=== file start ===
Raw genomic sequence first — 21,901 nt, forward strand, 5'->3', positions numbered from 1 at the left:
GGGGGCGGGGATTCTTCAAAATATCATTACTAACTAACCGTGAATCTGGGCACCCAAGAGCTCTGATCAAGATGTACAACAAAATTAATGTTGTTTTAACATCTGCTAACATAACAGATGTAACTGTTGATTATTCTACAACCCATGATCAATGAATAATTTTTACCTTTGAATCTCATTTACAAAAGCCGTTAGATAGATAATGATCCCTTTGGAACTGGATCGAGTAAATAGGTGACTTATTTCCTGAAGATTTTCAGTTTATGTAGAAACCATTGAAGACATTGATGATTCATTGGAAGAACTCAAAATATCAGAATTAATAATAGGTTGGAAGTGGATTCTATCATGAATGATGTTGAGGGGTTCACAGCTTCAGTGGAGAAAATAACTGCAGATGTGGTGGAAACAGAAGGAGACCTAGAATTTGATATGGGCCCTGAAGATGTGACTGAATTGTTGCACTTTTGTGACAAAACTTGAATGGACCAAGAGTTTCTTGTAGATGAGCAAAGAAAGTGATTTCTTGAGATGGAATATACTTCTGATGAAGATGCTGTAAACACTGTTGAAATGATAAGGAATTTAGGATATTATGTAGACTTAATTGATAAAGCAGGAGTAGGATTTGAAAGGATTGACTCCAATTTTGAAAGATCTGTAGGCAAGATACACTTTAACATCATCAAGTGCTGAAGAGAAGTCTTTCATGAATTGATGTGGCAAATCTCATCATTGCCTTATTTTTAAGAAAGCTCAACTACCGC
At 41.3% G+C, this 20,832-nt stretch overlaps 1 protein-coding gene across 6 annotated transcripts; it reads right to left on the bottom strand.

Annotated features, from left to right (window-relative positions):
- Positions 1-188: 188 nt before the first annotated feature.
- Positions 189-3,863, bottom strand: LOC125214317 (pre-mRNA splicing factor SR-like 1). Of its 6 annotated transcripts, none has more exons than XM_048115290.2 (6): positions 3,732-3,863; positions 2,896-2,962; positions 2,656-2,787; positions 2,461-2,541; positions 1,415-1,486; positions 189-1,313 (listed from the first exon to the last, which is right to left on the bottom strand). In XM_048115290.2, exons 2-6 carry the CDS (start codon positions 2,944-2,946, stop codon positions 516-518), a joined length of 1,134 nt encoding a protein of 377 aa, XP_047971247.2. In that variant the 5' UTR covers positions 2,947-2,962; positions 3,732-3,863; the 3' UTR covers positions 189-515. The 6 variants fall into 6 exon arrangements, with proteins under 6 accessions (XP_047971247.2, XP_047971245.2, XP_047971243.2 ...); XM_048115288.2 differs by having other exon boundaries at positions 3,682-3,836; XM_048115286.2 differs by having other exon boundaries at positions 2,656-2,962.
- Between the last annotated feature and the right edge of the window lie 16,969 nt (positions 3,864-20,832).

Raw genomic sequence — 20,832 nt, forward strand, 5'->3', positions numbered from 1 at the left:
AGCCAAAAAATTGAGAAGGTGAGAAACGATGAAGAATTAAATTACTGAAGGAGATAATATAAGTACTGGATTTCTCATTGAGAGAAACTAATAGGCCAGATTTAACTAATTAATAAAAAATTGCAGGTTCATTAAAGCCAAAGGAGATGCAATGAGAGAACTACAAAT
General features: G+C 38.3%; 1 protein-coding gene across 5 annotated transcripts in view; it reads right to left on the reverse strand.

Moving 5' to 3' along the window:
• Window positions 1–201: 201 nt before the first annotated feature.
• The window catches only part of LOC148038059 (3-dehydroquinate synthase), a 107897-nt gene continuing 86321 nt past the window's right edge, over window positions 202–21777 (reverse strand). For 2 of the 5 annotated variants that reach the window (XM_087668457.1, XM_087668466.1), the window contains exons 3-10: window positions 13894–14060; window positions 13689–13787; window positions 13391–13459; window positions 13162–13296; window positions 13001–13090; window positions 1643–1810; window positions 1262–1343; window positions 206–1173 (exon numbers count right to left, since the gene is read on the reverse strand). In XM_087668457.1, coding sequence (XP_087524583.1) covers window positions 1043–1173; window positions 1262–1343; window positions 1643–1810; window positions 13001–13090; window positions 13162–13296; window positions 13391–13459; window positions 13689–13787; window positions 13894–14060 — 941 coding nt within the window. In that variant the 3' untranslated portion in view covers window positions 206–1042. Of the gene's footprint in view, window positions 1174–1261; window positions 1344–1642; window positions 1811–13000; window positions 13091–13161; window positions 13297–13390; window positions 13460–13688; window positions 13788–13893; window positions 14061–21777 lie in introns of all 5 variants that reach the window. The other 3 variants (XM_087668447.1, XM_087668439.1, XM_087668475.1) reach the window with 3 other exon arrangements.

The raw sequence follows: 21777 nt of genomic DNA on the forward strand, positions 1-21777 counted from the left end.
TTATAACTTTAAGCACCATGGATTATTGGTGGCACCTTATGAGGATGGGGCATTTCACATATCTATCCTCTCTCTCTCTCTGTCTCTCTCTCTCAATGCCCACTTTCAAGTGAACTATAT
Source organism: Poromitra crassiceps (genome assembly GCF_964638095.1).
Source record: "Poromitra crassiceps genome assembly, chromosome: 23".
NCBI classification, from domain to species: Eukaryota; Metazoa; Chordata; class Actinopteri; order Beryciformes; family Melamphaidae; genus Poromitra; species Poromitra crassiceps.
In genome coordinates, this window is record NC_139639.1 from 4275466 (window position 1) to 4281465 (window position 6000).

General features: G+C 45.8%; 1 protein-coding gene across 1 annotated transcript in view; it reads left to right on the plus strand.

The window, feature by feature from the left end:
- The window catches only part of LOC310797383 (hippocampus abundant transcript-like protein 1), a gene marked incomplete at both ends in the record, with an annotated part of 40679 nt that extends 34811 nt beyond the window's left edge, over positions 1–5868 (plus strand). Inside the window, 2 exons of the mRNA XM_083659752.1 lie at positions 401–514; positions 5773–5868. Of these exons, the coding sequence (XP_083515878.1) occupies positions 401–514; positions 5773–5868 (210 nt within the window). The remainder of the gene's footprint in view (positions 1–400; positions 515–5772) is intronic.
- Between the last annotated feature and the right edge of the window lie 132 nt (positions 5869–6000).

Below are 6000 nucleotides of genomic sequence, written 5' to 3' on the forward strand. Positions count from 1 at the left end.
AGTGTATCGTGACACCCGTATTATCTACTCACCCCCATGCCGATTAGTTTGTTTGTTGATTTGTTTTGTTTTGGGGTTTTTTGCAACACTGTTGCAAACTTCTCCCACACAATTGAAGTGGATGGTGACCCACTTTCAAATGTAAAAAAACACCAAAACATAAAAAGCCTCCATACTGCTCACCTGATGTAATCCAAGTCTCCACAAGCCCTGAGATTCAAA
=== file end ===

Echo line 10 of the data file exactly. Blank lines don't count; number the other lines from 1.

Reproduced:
General features: G+C 38.3%; 1 protein-coding gene across 5 annotated transcripts in view; it reads right to left on the reverse strand.